The year is 1936 and Berlin is preparing for the Olympic Games. Some of Bernie's Jewish friends are beginning to realise that they should have left while they could, and Bernie himself has been hired by a wealthy industrialist to investigate two murders that reach high into the Nazi Party.
Hard-hitting, fast-paced, and richly detailed, March Violets is noir writing at its best and blackest.
©1989 Philip Kerr; (P)2008 Isis Publishing Ltd
"A brilliantly innovative thriller-writer." (Salman Rushdie)
"Echoes of Raymond Chandler but better on his vivid and well-researched detail than the master." (Evening Standard)
"Taut, brutal, coarse, believable and gripping stuff." (Sunday Telegraph)
"Traditional detective idioms in an unusual setting"
Berlin at the time of the 1936 Olympics, the growing threat of Nazism and a cynical detective investigating a double murder. The main protagonist is narrated with a Philip Marlow-esque American accent, with all the other characters having German accents - a conceit I got to enjoy. A great detective story, enhanced with the historically interesting setting. This is the first in a series, that I'm happily working my way through. Highly recommended.
"Great Book, Unconvincing Narration"
A superb and well researched detective thriller set in pre-war Germany. The narrator's American accent is totally implausible, however, and ruins an otherwise excellent story. Take a tip from me. If you like Philip Kerr, do yourself a favour and read the book.
"First in a series of excellent books"
I stumbled upon this book by chance ( its the first in a very good series . If you like well plotted, gritty and often grisly detective fiction you will love this. I was unsure at first, but was quickly drawn in, although I did have to pay close attention at first, to get used to the german names and places. Bernie Gunther, our hero, is a cynical, hardbitten survivor, but also a man of honour and compassion, with an ey for a pretty girl.The setting provides a very different backdrop to the usual fodder, and is rich in historical detail. Jeff Harding's narration is as ever simply outstanding, and Philip Kerr series of Bernie Gunther novels just get better and better, I am now on #4. Highly recommended.
I liked Hardings narration of other books I've listened to but I did hear the slight resemblance to Arnold Schwarzenegger that another reviewer referred to but after a few minutes it ceased to be apparent.
The readers enthusiasm with his work made any quibbles with his accents and pronunciation unimportant; I don't speak German so that may have helped.
The story, setting and general vibe of the nasty Nazi's and their spineless minions (and victims) forcing their way through the life and culture of a society like a cancerous growth was very well portrayed.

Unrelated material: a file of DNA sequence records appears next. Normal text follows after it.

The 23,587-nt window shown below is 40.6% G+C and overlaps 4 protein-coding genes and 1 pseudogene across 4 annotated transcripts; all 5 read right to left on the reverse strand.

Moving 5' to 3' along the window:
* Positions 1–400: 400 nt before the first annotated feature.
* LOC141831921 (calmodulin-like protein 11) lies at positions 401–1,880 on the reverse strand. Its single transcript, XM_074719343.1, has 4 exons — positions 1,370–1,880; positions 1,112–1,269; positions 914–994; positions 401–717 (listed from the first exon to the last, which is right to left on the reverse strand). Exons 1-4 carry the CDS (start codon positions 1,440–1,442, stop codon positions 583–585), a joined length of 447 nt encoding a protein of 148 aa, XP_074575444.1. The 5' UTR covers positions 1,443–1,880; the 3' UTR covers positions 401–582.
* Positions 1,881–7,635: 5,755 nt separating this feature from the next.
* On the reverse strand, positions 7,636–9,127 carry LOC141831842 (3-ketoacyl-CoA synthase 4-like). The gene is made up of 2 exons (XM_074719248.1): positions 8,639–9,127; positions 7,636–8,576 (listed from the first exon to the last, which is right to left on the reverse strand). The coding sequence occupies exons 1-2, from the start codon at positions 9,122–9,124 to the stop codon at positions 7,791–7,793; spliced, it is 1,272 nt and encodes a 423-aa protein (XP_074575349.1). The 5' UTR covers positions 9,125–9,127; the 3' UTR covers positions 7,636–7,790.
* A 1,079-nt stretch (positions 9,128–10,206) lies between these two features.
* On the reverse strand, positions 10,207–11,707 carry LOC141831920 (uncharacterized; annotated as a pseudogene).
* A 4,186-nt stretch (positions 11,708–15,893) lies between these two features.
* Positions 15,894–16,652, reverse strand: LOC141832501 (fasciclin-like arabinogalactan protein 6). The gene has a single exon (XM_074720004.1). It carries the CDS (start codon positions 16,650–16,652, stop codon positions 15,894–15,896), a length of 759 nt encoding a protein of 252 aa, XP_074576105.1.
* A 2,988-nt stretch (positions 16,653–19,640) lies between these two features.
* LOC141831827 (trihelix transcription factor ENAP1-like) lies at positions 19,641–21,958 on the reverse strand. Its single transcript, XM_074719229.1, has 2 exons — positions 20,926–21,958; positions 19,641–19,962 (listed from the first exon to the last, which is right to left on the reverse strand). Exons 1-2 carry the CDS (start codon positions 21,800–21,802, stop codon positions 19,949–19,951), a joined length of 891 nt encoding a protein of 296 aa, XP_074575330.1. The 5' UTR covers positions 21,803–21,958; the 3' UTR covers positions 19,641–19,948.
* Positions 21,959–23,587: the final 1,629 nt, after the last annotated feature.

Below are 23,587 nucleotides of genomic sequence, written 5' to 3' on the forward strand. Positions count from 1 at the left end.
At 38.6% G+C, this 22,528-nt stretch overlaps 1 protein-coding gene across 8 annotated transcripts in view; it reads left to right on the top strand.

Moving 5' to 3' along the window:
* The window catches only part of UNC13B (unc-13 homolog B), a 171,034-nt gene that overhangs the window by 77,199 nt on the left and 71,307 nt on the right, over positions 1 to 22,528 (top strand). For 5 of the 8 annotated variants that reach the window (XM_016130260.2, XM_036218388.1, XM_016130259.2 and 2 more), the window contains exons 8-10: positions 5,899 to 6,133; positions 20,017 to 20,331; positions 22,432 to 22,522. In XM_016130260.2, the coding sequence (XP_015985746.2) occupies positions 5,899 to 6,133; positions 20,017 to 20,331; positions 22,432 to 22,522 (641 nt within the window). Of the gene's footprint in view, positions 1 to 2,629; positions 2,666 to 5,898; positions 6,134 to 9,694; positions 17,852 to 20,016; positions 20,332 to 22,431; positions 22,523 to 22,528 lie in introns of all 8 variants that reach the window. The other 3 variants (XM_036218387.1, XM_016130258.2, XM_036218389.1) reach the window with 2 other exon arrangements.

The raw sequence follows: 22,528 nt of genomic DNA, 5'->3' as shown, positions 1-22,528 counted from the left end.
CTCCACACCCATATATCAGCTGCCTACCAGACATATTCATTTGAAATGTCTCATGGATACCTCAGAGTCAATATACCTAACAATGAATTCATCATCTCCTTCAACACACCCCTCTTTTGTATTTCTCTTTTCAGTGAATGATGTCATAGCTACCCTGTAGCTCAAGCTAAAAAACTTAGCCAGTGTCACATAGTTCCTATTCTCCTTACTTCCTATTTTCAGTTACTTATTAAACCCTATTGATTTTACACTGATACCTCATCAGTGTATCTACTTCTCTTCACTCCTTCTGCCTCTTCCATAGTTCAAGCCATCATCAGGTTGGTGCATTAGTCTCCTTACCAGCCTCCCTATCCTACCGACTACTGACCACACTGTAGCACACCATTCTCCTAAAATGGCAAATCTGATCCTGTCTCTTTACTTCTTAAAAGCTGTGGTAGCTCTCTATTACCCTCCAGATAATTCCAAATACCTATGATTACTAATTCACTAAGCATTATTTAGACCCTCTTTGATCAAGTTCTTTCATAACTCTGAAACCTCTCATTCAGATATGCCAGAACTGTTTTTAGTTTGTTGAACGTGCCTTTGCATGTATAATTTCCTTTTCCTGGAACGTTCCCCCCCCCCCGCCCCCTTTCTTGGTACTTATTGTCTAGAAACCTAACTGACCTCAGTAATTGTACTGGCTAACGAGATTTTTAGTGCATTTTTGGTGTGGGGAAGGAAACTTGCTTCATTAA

There are some great lines (referring to the obligatory nazi salute at ubiquitous Berlin parades as "getting a little arm exercise") and humorous asides throughout so even though there is a lot of gruesome ignominy (horrible rape scene, torture) it is lightened by the cynical humour of the main character.
"Entertaining book - grating reading"
My first Philip Kerr read/listen. I enjoyed the historical setting, which seems well researched. A book very much in the Philip Marlowe mould, with the cynical private eye as the main character, who has a heart of gold hidden beneath his hat and trenchcoat.
Unfortunately the reading was quite grating. Jeff Harding dramatises the reading. Not my favourite approach, but not my primary point of contention. Jeff Harding is obviously American and gives his own voice to Bernhard Gunther (our private eye), but everyone else for some reason gets a fake german accent in the style of Arnold Schwarzenegger. The effect is unfortunately unintentionally comic and I had to try my best to abstract from their voices.
"Interesting, a bit ponderous. Great period detail"
A good and very interesting story, prinicipally for the period detail of Germany in 1936. The American accent of Gunther would have been more acceptable had the other excellent voices not been in strongly accented German. The reader is ok though. Whether the Marlowesque dialogue would have been so effective in German accent is something I can't answer.
Story is a bit ponderous and over-written - constant detailed descriptions of walking across the room, opening a door, openings of letters tended to slow the story down.
Kerr also likes you to know how much research he has done - and it's a lot. Good for it's exploration of pre-war Germany under the Nazis, bad in the exposition of hundreds of locations irrelevant to keeping the story moving.
Quite witty and sharp at times but it definitely ain't classic Chandler.
"The German Philip Marlowe"
The template, created by Raymond Chandler, of a laconic, world-weary, former policeman turned P.I. works surprisingly well in a pre-war Berlin setting. The narration, by Jeff Harding, is excellent, with said P.I. Bernie Gunther given an American accent (the other characters having German ones) to underline his Marlowesque credentials. Highly recommended.
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